Josh Bergeron: As development comes north, maintain county’s character
Michael Gallis’ words in 2000 are more relevant today than ever.
Nearly 20 years ago, Gallis, an urban planner, offered some advice to the Sustainable Community Development Commission.
No one wants to envision Rowan County becoming another “urban smear” on an increasingly homogenized Carolinas landscape, Gallis said. And suffice to say, Rowan County residents then and now do not want to merely become a Charlotte suburb.
While the argument that open land is sparse and expensive in Cabarrus County seems old by now (our archives show developers making that statement for decades now), there’s proof that growth is looking at Rowan County with fresh, interested eyes. And now is the time to take a second look at the vision we’ve created for Rowan County through land use plans, which are several years old at this point.
Consider the hundreds of homes under construction or planned along High Rock Lake, in the Faith-Granite Quarry area, Rockwell and southern Rowan.
The number of new residential building permits issued in Rowan County has climbed steadily in recent years — from 207 in 2015 to nearly double, 402, in 2018.
Meanwhile, local businesses are expanding. Proof of that is in the fact that requests to local governments for tax incentives are a common sight on meeting agendas.
Hiring signs can be seen on storefronts across our community, too. And downtown Salisbury is feeling a bit more full than it was just a few years ago, with new upscale apartments recently leased or under construction and businesses moving into once-empty storefronts.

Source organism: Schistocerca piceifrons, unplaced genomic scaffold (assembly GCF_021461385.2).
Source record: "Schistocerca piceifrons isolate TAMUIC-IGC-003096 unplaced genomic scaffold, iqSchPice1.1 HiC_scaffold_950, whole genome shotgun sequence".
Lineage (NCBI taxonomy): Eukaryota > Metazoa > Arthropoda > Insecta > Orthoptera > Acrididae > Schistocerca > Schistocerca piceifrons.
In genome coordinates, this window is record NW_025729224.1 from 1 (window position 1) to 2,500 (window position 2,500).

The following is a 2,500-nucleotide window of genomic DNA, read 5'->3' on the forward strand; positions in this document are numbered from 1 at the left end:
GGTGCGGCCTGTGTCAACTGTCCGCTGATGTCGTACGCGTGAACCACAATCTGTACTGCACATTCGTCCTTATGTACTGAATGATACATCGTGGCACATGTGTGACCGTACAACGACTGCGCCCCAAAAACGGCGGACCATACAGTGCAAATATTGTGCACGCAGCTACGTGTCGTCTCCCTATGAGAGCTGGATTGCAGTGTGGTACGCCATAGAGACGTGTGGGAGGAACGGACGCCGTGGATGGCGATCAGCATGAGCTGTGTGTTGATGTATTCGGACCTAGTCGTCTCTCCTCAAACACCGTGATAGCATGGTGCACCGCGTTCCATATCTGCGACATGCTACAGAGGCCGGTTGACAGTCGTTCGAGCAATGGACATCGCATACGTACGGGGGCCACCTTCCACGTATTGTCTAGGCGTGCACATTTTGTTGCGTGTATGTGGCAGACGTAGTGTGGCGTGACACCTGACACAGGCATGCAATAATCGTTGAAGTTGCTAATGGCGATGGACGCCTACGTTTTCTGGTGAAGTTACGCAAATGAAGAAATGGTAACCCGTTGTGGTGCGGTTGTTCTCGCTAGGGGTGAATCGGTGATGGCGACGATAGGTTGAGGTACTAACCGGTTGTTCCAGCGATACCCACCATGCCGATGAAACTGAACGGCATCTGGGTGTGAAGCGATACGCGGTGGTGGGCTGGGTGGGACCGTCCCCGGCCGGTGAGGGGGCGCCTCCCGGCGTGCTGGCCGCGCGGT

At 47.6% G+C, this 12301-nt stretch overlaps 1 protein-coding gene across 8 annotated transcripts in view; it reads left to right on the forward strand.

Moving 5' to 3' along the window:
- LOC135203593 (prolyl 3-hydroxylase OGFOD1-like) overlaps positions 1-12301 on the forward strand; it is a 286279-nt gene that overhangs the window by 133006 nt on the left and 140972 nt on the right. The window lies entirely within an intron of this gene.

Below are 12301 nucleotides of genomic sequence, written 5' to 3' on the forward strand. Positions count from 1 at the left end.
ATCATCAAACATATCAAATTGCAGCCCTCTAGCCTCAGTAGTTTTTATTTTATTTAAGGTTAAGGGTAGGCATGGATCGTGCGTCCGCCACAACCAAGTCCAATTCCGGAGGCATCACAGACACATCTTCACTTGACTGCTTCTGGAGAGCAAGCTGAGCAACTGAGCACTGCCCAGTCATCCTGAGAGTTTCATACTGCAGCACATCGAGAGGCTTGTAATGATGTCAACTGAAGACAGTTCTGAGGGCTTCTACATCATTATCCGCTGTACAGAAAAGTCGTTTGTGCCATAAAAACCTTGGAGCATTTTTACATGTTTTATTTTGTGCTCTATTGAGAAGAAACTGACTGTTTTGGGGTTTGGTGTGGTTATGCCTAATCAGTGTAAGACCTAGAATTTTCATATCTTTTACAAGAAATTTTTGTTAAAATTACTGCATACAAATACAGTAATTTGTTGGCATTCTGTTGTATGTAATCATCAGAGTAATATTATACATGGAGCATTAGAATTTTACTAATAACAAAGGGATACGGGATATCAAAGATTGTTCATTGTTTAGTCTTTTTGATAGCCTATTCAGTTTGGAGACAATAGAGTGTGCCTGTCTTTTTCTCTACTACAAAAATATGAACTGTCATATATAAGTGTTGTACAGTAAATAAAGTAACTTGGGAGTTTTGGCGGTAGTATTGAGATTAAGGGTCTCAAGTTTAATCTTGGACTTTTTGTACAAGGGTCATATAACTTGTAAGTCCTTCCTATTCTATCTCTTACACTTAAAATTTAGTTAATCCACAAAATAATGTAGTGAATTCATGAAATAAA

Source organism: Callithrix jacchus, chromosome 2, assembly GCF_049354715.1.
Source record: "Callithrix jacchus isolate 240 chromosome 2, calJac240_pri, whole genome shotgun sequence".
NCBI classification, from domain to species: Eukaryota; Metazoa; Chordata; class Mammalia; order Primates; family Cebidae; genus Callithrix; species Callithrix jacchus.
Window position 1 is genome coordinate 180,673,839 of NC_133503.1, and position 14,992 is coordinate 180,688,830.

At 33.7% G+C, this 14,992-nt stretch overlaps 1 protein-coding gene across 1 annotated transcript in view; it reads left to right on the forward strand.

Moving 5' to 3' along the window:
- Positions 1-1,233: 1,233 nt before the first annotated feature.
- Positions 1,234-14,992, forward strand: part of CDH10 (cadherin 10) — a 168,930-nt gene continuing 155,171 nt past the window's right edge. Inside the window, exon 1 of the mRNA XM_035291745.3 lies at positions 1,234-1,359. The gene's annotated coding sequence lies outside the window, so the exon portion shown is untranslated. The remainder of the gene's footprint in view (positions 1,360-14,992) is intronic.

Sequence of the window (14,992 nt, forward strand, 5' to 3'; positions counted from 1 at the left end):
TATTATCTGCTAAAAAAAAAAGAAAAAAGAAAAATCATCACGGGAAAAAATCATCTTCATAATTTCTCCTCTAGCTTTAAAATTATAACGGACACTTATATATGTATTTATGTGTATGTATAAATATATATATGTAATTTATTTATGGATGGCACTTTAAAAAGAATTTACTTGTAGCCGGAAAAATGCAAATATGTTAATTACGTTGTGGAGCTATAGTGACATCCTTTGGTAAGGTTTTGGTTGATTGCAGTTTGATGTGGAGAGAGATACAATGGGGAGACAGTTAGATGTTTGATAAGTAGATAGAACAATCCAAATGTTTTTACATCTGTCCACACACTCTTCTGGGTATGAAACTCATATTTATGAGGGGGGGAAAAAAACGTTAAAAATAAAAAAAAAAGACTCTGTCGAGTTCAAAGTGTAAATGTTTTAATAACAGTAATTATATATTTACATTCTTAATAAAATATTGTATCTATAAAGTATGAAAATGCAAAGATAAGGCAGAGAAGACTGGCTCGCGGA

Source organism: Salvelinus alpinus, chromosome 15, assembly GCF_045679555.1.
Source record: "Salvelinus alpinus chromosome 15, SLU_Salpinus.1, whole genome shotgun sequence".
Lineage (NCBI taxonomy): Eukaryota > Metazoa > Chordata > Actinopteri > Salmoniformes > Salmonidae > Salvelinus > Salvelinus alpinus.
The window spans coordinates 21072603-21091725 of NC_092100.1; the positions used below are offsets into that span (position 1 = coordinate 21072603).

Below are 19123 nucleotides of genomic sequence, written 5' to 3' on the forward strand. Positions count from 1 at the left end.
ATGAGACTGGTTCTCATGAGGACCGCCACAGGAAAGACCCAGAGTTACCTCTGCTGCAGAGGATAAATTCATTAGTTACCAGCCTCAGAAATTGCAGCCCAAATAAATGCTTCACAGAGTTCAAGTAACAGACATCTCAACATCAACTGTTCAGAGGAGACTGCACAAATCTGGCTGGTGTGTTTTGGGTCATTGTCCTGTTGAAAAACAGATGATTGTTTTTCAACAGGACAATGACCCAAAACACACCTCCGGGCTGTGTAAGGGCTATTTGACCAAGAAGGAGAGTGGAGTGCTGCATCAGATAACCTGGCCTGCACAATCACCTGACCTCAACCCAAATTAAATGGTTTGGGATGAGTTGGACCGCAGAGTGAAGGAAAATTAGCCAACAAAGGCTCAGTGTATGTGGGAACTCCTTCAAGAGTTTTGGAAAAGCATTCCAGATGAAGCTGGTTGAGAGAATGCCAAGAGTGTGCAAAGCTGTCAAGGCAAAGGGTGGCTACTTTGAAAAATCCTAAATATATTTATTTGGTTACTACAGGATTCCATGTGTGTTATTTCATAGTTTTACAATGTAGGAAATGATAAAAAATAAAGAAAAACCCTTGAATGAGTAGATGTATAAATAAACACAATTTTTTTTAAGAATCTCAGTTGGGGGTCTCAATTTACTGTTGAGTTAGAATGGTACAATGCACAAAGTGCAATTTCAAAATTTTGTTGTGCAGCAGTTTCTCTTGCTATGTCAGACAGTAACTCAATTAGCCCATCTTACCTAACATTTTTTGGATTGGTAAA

If luck is on our side, the most significant proof of growth may be in the not-so-distant future.
On April 1, commissioners approved an incentive agreement for an unnamed online retailer that’s picked Rowan County as a finalist for an e-commerce fulfillment center adjacent to Interstate 85 on Long Ferry Road. The fulfillment center would employ a minimum of 1,250 people by 2025. The average wage among the jobs is projected to be $28,388.
Among private employers, only Food Lion and Daimler, which has an employment number that fluctuates based on demand, would be larger, according to Rowan County Economic Development Commission data.
In terms of jobs, it’s likely to be the most significant economic development announcement in Rowan County’s history.
We could know as soon as this week whether the online retailer has chosen Rowan County for its new development. During the April 1 meeting, Rowan County Economic Development Commission Vice President Scott Shelton said a state board would meet this Thursday to decide whether to award grant funds to help build a sewer line to the site.
That we’re a finalist for such a project is a monumental step in the right direction for economic development.
But, just as Gallis suggested in 2000, we must ensure development occurs on sites that don’t bring us closer to the dreaded “urban smear.”
Economic development dreams have long been focused on the I-85 corridor. Concentrating any new construction there will eliminate or reduce the degree to which Rowan County, a place that values its rural spaces and historic places, loses its identity.
Infill development — building on vacant parcels within a city’s or town’s limits — will also reduce sprawl and preserve our community’s rural areas. There’s value in offering a mix of urban and rural areas to existing and prospective residents. Rowan County has both.
As Rowan continues to benefit from the booming national economy as well as Charlotte’s steady growth outward, our community’s leaders should work to revisit land use plans to see if changes are needed.
More importantly, elected leaders, businesses owners and residents must all work to ensure Rowan County never simply becomes a collection of exits in an urbanized area of I-85.
Josh Bergeron is editor of the Salisbury Post. Email him at email@example.com.
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